10 Must-Try Tools If You Love Freelance Writing (Bonus: Most Are Free!)

10 Must-Try Tools If You Love Freelance Writing (Bonus: Most Are Free!)

Freelance writers are always looking for ways to streamline the drudgery we often don’t get paid for – things like finding new gigs, doing background research and keeping tabs on pitches.

These 10 useful online tools can help you cut back on administrative work, so you can spend more time being creative.

Checkers

1. Grammarly

Grammarly is an incredibly powerful grammar checker that identifies hundreds of types of writing mistakes.

Unlike Microsoft Word, Grammarly finds correctly spelled words used in the wrong context, like “affect” vs. “effect.” It also highlights long, clunky sentences and suggests improvements.

Grammarly is available as a free extension for Google Chrome, Firefox, and Safari. It works anywhere on the Web, so you can use it for your Gmail messages, social media posts, Web forms, and blog posts.

A premium version of Grammarly with even more tools is also available.

2. Copyscape

It’s easy for a phrase you saw elsewhere to percolate into your brain. That’s where Copyscape comes in.

Copyscape Premium lets you checks your content against what’s on the web before you submit it.

If you’re a blogger or editor, you can also use Copyscape to scan the Web for duplications of your online content, and find out how to get them removed.

3. WordCounter

While there’s a built-in counter in your word processor, WordCounter.net does so much more.

Simply paste your text into the box to see basic counts, estimated reading level, reading time, and speaking time – all for free.

It will even keep your SEO on track by summarizing keyword density.

Submission tracking

4. Sonar Database

Sonar is a submission tracking tool for Windows. You can enter details about specific works and markets, including submission dates, status, notes and editorial contacts.

Keep in mind that Sonar is very basic. There’s no reporting functionality, and it doesn’t display simultaneous submissions of the same work.

Still, it gets the job done, and unlike other submission tracking tools, it’s completely free.

Topic ideas

5. HubSpot Blog Topic Generator

Hubspot’s popular blog topic generator will come to your rescue when you’re short on post ideas.

Enter up to three keywords (preferably nouns), and HubSpot will churn out five titles.

The titles won’t always be a perfect fit, and you’ll need to revise for grammar. Think of them as a jumpstart for your brain.

Finding work

6. Writer’s Market

No list would be complete without the Writer’s Market, which lists details and writer’s guidelines for thousands of publishing outlets.

While there are a few similar databases you can use for free, the Writer’s Market is by far the most comprehensive resource for identifying newspapers, magazines, book publishers, and online publications in your field.

Going with a subscription instead of the print version means that you’ll always have the most current information.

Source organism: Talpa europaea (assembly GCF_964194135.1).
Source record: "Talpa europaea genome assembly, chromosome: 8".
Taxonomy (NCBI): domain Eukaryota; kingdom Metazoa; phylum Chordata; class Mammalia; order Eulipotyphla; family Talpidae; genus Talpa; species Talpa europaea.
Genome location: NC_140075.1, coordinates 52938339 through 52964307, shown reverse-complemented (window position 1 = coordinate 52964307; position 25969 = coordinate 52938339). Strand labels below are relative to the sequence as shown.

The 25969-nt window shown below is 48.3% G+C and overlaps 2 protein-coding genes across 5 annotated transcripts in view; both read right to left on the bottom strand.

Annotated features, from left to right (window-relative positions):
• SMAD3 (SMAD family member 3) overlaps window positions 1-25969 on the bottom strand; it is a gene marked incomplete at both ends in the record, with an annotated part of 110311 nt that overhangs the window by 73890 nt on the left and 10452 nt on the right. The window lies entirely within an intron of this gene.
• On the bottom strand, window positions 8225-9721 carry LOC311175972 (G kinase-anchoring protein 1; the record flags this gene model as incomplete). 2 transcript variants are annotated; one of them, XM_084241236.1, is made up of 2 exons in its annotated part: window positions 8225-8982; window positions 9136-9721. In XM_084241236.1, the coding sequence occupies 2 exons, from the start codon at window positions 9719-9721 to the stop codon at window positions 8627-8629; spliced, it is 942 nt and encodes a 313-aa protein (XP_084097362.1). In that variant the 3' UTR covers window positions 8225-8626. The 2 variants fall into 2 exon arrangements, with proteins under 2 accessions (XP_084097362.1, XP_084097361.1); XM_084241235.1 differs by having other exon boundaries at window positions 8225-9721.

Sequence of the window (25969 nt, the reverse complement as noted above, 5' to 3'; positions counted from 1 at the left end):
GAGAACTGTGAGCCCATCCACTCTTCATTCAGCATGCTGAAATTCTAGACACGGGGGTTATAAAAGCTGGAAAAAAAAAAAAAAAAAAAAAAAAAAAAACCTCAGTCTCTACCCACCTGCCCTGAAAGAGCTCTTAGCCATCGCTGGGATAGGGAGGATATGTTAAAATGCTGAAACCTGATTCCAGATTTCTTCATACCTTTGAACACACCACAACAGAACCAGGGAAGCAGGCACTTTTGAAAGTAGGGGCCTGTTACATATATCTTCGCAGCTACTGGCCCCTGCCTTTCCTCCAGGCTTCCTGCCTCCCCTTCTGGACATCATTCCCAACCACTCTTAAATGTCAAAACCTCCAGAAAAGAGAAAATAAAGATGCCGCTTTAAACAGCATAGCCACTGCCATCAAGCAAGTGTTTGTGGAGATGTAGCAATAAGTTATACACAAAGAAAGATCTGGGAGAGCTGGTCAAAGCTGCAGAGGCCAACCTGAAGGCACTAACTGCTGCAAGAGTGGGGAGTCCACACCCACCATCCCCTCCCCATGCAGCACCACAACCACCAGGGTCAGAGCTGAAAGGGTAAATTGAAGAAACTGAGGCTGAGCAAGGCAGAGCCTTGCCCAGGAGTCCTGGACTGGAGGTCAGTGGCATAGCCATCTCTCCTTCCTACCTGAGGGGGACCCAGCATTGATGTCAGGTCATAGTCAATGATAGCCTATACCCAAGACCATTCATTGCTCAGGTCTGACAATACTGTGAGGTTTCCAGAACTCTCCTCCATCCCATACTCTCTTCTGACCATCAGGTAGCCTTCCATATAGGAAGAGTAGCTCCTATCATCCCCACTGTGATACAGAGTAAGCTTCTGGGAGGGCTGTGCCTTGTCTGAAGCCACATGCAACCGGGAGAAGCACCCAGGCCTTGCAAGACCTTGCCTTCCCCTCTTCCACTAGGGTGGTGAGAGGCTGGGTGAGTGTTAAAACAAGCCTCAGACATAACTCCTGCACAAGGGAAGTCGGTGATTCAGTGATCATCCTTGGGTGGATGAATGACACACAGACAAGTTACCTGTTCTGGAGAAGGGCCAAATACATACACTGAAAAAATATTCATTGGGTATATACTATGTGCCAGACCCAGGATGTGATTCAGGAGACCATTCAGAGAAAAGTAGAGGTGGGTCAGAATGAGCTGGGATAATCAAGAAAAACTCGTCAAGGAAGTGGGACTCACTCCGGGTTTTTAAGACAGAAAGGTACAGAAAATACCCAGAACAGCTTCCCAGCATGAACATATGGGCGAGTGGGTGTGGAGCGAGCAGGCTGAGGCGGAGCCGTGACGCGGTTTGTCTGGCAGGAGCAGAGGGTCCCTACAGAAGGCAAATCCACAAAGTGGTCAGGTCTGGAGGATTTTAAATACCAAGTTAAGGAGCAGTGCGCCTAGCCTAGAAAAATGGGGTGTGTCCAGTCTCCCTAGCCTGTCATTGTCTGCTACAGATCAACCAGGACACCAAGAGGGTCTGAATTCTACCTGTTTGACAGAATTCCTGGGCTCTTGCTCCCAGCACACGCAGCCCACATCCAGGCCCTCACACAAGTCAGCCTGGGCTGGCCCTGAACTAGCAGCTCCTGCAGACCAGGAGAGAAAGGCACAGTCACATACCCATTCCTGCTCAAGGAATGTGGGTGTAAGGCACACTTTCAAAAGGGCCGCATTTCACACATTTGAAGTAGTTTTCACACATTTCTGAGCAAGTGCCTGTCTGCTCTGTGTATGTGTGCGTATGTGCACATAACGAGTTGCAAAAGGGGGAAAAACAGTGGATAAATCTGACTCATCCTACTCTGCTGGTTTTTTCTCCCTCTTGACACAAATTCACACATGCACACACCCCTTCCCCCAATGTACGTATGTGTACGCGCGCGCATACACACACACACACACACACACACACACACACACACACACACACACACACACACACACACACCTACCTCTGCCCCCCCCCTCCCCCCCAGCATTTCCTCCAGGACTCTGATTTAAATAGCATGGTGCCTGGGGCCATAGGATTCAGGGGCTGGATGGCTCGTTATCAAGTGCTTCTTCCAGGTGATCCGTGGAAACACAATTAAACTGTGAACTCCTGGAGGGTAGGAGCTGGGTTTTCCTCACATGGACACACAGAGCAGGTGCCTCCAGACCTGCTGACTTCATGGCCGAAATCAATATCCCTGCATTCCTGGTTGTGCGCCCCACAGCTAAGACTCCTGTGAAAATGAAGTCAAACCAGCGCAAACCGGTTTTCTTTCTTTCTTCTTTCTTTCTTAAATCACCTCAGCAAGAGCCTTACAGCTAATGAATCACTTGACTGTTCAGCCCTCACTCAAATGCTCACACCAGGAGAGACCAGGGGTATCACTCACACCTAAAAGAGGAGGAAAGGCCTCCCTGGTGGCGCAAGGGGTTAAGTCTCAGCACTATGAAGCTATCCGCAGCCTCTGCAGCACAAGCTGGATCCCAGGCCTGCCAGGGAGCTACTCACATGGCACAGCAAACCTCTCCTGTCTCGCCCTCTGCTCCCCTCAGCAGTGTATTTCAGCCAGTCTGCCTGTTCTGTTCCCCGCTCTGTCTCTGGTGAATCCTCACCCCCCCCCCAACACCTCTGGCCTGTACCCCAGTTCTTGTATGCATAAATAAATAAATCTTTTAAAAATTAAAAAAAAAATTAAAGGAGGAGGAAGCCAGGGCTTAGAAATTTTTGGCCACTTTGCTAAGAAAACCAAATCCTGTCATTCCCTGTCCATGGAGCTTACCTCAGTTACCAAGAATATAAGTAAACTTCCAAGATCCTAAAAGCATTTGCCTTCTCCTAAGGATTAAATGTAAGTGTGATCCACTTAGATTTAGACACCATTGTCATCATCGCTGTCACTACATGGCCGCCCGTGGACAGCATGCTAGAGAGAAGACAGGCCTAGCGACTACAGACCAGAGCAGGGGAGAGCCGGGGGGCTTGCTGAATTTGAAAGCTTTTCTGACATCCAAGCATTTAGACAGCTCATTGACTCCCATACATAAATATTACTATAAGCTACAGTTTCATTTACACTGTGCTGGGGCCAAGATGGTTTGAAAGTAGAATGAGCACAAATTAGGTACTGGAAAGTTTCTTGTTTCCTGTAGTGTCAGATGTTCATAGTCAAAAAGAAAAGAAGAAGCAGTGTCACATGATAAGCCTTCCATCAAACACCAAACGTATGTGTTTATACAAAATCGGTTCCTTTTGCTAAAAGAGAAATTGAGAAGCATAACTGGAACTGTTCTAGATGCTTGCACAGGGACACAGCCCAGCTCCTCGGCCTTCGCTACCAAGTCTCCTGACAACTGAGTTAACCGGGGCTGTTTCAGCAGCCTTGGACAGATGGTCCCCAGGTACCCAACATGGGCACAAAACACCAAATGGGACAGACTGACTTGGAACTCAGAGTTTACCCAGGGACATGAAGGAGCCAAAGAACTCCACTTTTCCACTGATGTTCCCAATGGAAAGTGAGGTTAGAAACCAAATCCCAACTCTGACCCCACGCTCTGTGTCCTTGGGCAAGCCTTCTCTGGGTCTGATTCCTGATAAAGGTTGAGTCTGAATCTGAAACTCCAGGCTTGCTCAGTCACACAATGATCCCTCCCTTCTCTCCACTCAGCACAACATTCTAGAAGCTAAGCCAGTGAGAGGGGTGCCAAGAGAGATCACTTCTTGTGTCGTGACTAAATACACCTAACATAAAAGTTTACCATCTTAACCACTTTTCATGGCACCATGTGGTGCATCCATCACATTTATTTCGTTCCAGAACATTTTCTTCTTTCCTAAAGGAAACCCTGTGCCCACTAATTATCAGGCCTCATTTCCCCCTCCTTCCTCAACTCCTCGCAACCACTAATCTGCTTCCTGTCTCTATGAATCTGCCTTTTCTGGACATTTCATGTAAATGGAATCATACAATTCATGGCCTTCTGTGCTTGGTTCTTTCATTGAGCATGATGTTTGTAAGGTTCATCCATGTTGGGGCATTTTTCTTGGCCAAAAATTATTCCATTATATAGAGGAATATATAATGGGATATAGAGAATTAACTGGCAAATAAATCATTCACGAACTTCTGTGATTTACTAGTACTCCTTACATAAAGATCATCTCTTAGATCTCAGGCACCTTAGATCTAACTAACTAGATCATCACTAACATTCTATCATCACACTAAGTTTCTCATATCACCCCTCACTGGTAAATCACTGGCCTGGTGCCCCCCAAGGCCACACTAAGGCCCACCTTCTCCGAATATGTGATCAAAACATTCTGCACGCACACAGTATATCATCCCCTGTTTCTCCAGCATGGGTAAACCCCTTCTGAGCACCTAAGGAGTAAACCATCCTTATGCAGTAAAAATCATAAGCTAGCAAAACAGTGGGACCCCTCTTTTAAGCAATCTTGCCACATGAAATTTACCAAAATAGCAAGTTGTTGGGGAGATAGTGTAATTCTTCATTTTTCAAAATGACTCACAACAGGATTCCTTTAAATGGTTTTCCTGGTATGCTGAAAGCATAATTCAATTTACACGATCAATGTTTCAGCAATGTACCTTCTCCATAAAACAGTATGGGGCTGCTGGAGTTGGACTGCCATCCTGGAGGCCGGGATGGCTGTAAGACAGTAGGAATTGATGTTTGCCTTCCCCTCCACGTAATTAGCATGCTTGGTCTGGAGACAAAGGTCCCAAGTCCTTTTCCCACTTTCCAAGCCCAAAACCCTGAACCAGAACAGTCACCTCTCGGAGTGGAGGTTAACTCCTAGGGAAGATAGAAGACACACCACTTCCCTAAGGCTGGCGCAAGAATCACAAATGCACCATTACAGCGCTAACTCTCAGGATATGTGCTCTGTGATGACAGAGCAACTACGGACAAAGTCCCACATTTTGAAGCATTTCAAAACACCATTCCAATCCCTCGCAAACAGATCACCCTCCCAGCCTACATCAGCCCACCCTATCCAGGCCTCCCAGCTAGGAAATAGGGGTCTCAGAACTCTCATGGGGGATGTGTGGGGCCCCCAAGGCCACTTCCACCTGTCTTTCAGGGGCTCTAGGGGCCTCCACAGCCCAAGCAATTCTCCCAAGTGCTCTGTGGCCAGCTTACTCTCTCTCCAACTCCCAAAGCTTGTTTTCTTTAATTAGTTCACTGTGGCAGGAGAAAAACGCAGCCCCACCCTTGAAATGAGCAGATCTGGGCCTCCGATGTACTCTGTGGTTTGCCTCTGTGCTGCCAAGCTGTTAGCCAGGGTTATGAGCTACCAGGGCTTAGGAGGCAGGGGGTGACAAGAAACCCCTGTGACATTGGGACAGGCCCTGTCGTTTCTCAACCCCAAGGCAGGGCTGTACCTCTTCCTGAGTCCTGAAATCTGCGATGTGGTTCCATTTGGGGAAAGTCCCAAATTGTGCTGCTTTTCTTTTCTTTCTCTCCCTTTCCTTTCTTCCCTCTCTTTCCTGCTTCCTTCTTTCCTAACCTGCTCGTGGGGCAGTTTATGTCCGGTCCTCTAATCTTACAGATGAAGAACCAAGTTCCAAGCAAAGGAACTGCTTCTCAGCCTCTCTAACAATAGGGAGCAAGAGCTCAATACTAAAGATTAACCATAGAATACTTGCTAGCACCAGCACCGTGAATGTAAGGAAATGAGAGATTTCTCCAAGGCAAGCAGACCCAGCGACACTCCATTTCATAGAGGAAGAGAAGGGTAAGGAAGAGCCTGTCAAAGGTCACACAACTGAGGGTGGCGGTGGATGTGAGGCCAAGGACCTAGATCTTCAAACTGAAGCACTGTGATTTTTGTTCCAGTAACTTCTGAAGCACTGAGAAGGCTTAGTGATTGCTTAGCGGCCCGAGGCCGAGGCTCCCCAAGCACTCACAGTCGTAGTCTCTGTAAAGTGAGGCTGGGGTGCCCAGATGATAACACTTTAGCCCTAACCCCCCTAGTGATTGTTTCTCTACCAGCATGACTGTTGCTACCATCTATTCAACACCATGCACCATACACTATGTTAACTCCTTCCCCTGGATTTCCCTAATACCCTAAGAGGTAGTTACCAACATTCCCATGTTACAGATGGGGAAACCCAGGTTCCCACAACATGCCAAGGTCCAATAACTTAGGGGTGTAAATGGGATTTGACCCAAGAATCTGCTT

7. UpWork

UpWork is the leading online job board for the gig economy.

While it’s true that hoards of clients offer rock-bottom rates, there are enough serious companies to make UpWork a decent place to find new projects.

Freelancers with expertise in technical writing, marketing and similar fields will have the easiest time scoring jobs that pay well. It’s also helpful to research what successful freelancers do and look at their profiles.

Productivity

8. ZonePDF

ZonePDF offers tools for splitting and combining PDFs.

You can convert JPG, PPT, Word, and Excel files to PDFs, for example, then merge them together.

It’s useful for technical writers who need to integrate various screenshots, spreadsheets, and pages extracted from existing PDFs into a report. You can also split a client’s background document and repackage a single page in a new file.  

9. Evernote

This online note-taking software is perfect for collecting and organizing your background research.

Much like your desk drawer, you can basically throw anything into Evernote, including images, PDFs, text, audio recordings and more. Just forward your emails to a personalized Evernote address to add them to your account.

All of these items are “notes,” which Evernote organizes into notebooks. You can also create new, text-based notes directly in Evernote, and upload file attachments to them. Tags and OCR search capability make it easy to find the note you need.

Try creating a notebook for your next piece, and putting everything you need in it, including:

  • Images
  • Screen captures of your web research
  • Writer’s guidelines
  • Relevant emails
  • Your to-do list for that piece
  • A recorded interview

It’s the easiest way to store many different types of information in a single, searchable location you can access from anywhere.

Evernote is also the quickest way to snag and save copies of your work as it appears on the Web. That way you’ll always have a copy for your portfolio, even if a link goes dead a year or two down the road.